This is the first in a series of forum posts asking for feedback on the software and services around the different categories of Classroom 2.0 programs. Today we start with blogging. What programs or services do you use? Blogger, Edublogs, Wordpress, ClassBlogmeister, 21Classes, or some other?
Which are your favorites and why?
What features are important to you?
(If you're feeling verbose) What are the pros and cons of the programs you've tried?
Hopefully, these discussions will provide an unparalleled reference for new users making choices about what tools to use.
We use Edublogs Premium in my school division. I love the wordpress interface. I guess it's because I'm used to it - I use Edublogs for my own blog. I like the interface better than Blogger - also Blogger is blocked by my school division. This is going to be our first full year using blogs and I anticipate some difficulty once teachers really get started. They'll want their students to have blogs and the school division will only provide blogs for teachers. I've looked around, and if teachers insist on having blogs for their students, the only service that will conform to the school division's guidelines would be ClassBlogmeister. That interface insn't friendly from what I have seen though...
Blogging: I use BLOGLINES. I've been doing it for two years and am pretty passionate about it.
Bloglines has a primitive blogging tool, and a very nice RSS reader - my students have usually heard of blogging (but have not blogged) but most have never even heard of RSS readers.
To me, the power of blogging is in the power of RSS - it's not just about writing, but about reading other people's blogs, and the RSS reader facilitates that. Because Bloglines is a blogging tool AND a feed reader, I get two for the price of one, so to speak.
Plus, because the Bloglines blogging tool is absolutely simple, it takes no time at all to set up; students are blogging within five minutes - they create an account, they hit post, they type, they hit publish, done. There are no templates, nothing to configure, just a great space in which to write and publish.
Then, if/when students decide they like blogging, I tell them about Blogger.com, where they can create unlimited blogs with fancy templates, and go wild. (I use Blogger.com for my own blogs, so I can promote that with a lot of enthusiasm to the students who are interested in creating more blogs of their own, creating groups blogs for work, school, etc.)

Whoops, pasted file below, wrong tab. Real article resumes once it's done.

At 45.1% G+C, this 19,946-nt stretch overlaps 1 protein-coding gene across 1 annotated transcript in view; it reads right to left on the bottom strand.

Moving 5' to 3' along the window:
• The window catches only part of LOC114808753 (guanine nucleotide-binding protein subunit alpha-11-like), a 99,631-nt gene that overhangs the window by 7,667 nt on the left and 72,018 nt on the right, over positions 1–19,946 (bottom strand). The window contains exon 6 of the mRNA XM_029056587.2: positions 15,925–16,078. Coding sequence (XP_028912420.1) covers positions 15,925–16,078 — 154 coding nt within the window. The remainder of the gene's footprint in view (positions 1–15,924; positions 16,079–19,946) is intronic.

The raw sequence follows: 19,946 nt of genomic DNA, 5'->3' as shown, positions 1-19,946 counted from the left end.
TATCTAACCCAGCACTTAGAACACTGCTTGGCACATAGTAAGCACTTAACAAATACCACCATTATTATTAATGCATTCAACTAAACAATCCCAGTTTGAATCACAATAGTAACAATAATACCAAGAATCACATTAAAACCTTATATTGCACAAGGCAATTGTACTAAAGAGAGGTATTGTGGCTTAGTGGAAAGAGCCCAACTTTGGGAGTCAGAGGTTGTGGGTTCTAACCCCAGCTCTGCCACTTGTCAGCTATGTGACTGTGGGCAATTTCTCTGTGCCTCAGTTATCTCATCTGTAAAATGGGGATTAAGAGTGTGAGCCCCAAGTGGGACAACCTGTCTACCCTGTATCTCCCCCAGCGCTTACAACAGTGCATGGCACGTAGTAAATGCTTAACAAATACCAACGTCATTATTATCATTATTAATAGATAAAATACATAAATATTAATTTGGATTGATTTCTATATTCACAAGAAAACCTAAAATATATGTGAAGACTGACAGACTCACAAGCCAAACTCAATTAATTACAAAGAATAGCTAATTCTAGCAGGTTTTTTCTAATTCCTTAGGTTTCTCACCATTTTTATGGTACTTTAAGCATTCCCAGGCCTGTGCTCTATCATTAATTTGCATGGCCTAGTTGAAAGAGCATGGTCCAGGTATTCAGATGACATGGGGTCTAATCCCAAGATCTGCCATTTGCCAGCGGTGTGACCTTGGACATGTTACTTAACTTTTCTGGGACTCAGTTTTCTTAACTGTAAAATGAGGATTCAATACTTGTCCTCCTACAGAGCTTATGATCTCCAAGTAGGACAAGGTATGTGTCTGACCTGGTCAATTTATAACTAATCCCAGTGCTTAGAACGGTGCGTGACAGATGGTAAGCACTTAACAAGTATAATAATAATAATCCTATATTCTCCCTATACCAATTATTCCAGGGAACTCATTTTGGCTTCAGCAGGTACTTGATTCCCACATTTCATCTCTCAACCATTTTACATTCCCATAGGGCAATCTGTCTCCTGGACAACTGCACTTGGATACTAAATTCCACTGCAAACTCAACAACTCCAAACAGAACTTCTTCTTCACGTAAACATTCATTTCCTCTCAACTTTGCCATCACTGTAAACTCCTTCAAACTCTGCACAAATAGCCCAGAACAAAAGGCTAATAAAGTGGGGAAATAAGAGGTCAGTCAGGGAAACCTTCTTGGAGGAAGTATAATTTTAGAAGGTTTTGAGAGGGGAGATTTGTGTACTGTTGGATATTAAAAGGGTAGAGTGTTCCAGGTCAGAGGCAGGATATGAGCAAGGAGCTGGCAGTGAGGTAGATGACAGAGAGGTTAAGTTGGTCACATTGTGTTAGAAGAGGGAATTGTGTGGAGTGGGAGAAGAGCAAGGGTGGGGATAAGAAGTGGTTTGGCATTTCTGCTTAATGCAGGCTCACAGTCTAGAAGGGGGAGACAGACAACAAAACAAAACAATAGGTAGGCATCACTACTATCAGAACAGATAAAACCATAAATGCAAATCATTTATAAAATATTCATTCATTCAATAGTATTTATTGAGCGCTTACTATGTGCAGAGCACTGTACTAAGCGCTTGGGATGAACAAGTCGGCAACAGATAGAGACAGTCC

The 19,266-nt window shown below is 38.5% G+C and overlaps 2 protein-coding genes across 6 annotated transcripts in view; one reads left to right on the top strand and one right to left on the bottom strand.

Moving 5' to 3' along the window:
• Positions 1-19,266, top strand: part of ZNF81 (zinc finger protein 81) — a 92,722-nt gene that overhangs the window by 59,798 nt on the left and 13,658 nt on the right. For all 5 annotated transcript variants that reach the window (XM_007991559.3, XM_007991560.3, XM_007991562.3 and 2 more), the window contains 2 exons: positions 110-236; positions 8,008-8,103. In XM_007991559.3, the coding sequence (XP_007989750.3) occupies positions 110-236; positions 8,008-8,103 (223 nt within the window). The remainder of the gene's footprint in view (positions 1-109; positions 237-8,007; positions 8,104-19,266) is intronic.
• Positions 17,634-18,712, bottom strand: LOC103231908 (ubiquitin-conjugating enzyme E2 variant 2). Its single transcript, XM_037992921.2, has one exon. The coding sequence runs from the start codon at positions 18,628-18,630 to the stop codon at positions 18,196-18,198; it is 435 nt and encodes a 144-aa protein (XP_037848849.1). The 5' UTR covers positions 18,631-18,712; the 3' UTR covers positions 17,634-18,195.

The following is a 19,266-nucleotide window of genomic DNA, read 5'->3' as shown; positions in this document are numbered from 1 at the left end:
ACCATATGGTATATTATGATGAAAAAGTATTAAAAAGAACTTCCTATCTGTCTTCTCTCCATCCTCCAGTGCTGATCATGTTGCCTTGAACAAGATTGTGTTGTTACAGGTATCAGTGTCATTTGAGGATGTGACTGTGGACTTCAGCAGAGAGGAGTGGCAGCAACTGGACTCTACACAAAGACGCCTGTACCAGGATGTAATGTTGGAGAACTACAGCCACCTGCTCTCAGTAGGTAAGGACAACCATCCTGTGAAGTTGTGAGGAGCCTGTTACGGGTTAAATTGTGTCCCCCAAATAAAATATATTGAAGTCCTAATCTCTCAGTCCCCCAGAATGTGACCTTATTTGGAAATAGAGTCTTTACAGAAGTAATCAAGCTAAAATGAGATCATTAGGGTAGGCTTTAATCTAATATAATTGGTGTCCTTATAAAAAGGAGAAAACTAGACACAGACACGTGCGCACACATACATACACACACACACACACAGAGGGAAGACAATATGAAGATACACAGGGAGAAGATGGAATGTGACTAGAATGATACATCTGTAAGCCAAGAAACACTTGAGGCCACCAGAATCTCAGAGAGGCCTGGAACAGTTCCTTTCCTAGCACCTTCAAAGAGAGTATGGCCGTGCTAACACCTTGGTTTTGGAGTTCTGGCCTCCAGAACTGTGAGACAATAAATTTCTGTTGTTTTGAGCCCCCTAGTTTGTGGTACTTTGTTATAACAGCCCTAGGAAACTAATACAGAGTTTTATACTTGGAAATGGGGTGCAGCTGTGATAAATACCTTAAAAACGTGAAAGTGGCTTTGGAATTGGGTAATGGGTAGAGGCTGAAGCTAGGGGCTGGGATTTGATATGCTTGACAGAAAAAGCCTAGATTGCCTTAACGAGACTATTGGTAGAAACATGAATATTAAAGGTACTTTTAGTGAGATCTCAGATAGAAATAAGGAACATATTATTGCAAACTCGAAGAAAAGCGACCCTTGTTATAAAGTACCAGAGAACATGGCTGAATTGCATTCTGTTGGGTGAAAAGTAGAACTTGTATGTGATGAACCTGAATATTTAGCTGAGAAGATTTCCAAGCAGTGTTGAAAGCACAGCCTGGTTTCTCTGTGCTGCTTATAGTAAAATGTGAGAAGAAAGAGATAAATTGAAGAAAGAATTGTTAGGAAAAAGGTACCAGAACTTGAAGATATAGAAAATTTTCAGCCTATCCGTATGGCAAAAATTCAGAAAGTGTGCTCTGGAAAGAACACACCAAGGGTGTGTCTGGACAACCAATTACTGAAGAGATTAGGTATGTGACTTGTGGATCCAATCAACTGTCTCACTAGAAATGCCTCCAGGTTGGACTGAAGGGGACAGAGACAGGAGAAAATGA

Bloglines blogs do not have comments, which also serves my purposes - I have students comment on each other's blogs within our course management system; I use the threaded discussion board there so that the commenting part of the blogging experience happens in a discussion board environment. Making sure the students receive no spam comments of any kind is important to me, so I am very happy with using the password-protected discussion board in this way, in conjunction with the writing they post publicly at the blogs.
Bloglines lets students display their names, or not, as they prefer as part of their blogs. Letting them choose their own identity for the public Bloglines blog is important to me. I would guess about half the students publish under their actual name, and half pseudonymously.
In sum, I am delighted with Bloglines. I teach at the college level and the students are excited to learn about technology but often very unfamiliar with the use of actual tools. Bloglines is a great way to introduce them to two tools (blogging, feed reader) and get them excited about both!
You can see all my teaching materials, etc. at my Myth-Folklore, Indian Epics, and World Literature courses online. I've got 100 students total overall, and we are in the second week of the semester, everybody happily blogging and my feed reader is full of student posts. I love it.
I love the ease of set up and simplicity of Blogger. The option of posting from Google Docs is useful and it is also very easy to set up private blogs, other members as co-authors etc.
Another BIG plus for me as a teacher in Israel is the possibility to set up Blogger blogs for Hebrew, this automatically translates some of the interface, thus making Blogger much more accessible to the Hebrew language user. Blogger templates unfortunately don't include RTL (I have created some on http://rtltemplates.blogspot.com)
I find wordpress and edublogs a bit confusing to set up, so many options to think about. However the option of adding 'regular Pages' is one that is missing on Blogger. I do find Edublogs quite slow loading and of course they have no easy way to set up for Hebrew. There is a partly translated version of Wordpress for Hebrew, http://he.wordpress.org, hopefully they will finish the translation.
21classes.com has now removed ads from blogs, making it an excellent platform for classroom blogs. Although again there are so many options that I find it quite a daunting task just to set up. From a language point of view, the template can be edited so that the front end of the blog renders RTL , however that is really beside the point as the interface is still in English.
I haven't tried ClassBlogmeister as there is no way to set it up even partially for Hebrew.
I'm also thinking that with a few tweaks one could set up Ning as a classroom blogging system, if anyone is interested I have completed translation of Ning to Hebrew.
There is apparently also a very simple Hebrew Blogging system for teachers and their students - I haven't tried it but if anyone is interested it is part of the Orianit set up, is called Mashal and an example can be found here.
I use Blogger simply because it's the first one I came upon, and it's free! It's functionality has improved significantly when they released their BETA version a few months back. Even the technically deficient can put together a blog w/o needing to know much, if any, HTML. Adding videos, photos, live links, widgets, etc. is quite simple when you open up the layout. Setting up your template is quite basic. My primary gripe is that there aren't many free templates out there for the new version of blogger, so you're stuck w/ what they offer. Also, unlike its counterpart Wordpress, URLs posted in the comments are not live links. Though I don't have Wordpress, other uses tell me they know quite a bit more about whose visiting their blog, while Blogger gives me nothing. http://cairogal.blogspot.com